It’s O.K., we all have a problem with them.
How many tote bags do you own?
Hmm, yes, you there. I see you trying to dodge the question, and it’s precisely the dodging that tells me you need to hear this difficult truth: Tote bags, like Sephora samples, are irresistible and insidious in equal measure. They are quite useful! They hold such promise for an imagined future! So many of them are free! And almost all of them are impossibly filthy.
There is a reasonable limit to how many tote bags you need in your life, and it’s quite likely that if you’re reading this article, you have a tote bag problem. Does the term “bag of bags” mean anything to you? If you answered yes, please know that you are among friends, and that help is here.
How many tote bags is too many tote bags?
Ann Lightfoot, a professional organizer and a founding partner of Done & Done Home in New York, has some tough love to offer the tote-stashing set.
“Here is the truest thing about totes,” she said, “and we all know it: All totes are not created equally.” Some totes are shoddily made, the handles aren’t long enough or the size of the tote is simply not useful, which, according to Ms. Lightfoot, makes them “clutter at best and actual garbage at worst.”
Left unmanaged, tote bag collections can take over closets, drawers, car trunks — really, any space is a potential tote bag dumping ground. Some people, like Noreen McInnis, 33, a product marketer in Oakland, Calif., have made peace with the state of their vast collections of totes. “I recently realized I can ‘wear’ my enamel pins on my tote bags and now feel justified in continuing to hoard both,” Ms. McInnis said.
But others, like Hannah Campbell, 30, a production editor in New York, said their tote bag collecting comes with a negative side effect.
“I don’t have a single nice-looking bag because my collection of totes makes me feel like I don’t ‘need’ one,” Ms. Campbell said.
So why do we bother holding onto them? “We often get them for free, and so we think, ‘How good does a tote have to be? I didn’t even pay for it,’” Ms. Lightfoot said. “But this is a slippery slope of logic.” Keep only the ones you regularly use, she said, or totes that have some special meaning attached to them. (My ashes will be interred in my Barnard Bookforum tote.)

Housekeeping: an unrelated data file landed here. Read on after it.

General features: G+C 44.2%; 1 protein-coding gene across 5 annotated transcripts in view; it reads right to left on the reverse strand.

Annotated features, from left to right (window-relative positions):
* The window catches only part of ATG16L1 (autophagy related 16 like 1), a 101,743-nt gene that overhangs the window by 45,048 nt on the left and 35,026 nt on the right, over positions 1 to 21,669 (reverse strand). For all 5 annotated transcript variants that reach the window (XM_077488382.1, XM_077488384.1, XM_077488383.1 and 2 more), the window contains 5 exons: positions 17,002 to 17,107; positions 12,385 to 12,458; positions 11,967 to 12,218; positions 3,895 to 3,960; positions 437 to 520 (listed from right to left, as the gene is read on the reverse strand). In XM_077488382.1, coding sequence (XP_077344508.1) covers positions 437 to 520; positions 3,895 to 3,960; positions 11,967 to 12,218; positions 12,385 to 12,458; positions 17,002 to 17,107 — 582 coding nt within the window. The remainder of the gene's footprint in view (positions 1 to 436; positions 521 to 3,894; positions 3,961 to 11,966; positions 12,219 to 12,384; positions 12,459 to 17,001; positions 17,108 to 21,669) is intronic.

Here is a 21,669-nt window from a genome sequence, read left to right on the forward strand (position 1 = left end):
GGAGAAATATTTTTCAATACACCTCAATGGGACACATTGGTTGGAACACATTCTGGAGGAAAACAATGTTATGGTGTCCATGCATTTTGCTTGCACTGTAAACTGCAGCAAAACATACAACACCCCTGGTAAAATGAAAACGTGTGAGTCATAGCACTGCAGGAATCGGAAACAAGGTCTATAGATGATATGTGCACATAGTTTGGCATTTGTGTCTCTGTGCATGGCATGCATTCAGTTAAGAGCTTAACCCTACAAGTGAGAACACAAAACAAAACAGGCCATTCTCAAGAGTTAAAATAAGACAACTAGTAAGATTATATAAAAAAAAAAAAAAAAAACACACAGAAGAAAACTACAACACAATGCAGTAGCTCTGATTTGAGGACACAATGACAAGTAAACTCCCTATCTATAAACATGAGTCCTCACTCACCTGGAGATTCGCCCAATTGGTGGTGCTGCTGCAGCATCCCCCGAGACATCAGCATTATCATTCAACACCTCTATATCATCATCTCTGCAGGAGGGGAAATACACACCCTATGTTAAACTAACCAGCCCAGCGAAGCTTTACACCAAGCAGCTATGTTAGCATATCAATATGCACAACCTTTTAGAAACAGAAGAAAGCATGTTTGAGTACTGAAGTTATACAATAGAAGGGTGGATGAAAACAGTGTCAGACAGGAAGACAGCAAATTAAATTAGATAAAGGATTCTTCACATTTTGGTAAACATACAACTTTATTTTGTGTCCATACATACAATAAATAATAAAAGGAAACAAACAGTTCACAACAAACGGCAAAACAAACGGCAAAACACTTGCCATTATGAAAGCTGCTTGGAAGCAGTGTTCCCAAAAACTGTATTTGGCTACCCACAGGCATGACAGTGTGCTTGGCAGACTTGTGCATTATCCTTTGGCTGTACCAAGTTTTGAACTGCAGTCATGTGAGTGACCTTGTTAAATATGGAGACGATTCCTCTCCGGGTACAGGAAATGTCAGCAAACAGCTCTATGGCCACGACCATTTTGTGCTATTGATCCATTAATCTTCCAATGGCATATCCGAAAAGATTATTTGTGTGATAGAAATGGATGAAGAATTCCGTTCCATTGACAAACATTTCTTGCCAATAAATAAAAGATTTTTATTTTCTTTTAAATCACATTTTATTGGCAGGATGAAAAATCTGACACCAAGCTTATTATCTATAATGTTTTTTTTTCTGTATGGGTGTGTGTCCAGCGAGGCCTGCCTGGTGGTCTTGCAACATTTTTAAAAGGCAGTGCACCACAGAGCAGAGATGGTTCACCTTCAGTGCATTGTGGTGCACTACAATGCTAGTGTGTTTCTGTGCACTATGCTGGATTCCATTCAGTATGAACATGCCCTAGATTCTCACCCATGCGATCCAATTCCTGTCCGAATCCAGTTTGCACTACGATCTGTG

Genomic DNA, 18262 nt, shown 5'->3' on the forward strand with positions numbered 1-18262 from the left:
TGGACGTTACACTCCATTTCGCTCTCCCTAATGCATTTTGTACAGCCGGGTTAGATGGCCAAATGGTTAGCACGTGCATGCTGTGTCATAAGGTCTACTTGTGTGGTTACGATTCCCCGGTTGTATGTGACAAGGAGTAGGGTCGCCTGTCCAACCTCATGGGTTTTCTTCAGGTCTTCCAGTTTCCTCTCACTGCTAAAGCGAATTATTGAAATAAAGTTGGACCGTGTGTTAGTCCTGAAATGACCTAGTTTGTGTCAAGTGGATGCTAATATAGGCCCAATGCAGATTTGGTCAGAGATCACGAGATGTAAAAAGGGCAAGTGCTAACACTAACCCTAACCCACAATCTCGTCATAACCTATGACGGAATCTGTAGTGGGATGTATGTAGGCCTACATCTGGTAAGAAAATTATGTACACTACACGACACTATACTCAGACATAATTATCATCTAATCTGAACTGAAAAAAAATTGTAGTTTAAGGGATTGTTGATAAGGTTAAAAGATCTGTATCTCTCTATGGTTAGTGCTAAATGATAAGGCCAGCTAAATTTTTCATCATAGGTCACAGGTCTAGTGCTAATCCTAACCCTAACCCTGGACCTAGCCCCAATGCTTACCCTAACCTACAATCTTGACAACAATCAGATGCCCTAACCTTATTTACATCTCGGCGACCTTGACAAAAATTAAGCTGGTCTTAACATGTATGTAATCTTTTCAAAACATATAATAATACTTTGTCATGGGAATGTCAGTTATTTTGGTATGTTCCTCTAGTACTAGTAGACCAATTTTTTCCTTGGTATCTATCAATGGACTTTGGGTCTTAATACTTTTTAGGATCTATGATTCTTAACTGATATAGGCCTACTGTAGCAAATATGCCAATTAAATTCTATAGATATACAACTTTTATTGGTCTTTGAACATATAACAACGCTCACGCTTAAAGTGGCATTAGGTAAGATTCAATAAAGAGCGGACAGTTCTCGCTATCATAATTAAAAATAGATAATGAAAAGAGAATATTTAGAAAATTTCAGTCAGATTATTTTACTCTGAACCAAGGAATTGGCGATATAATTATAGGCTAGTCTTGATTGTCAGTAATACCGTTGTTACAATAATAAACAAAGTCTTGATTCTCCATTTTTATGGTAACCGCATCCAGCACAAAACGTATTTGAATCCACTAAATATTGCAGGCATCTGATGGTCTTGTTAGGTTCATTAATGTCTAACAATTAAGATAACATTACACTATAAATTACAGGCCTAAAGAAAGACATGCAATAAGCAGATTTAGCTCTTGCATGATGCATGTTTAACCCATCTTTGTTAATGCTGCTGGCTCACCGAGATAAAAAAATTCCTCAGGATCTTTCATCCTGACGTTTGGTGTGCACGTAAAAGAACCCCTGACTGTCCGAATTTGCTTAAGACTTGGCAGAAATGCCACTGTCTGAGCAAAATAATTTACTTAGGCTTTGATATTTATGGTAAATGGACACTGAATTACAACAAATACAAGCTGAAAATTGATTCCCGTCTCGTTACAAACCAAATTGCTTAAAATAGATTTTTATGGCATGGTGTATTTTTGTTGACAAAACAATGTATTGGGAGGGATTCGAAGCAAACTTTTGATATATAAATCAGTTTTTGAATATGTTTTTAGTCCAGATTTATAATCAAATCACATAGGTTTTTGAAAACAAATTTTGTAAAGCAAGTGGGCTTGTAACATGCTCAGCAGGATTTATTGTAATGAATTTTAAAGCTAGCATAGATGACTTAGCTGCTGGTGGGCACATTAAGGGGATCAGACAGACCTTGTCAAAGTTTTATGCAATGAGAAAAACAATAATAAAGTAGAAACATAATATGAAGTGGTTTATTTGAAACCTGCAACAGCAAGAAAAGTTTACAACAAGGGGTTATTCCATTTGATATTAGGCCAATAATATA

Your unwanted totes are actually wanted!
The good news for you and your impossibly large tote bag collection is that totes are easy to donate. Perhaps you, like Kate Lion, a 35-year-old homemaker from Boise, Idaho, are ready to start tackling the bags of bags. “I donated four bags of various totes before we moved, then opened up our storage unit to find boxes of totes,” she said. “I think they proliferate in the night.” As Ms. Lion knows, donating is one good option for finding a second life for those boxes of totes.
There are plenty of good uses for your unwanted totes:
Use them to bring clothing donations to shelters, houses of worship or Goodwill, and leave them as part of the donation.
Bundle food donations for soup kitchens and food banks in reusable bags instead of disposable ones so the bags can be passed along to patrons.
If your supermarket has a food bank box, donate extra grocery totes there.
Donate a stack of clean totes to short-term shelters, libraries, senior centers, preschools or charitable organizations like Bags4Kids.
Use them in lieu of gift bags when bringing gifts or food to friends and family.
Totes that are no longer serviceable can still be donated to organizations like ChicoBag’s Pay It Forward program.
But if your tote bag collection makes you happy, and it doesn’t have any ill effects on your life, by all means, well, carry on. Just … one more thing.
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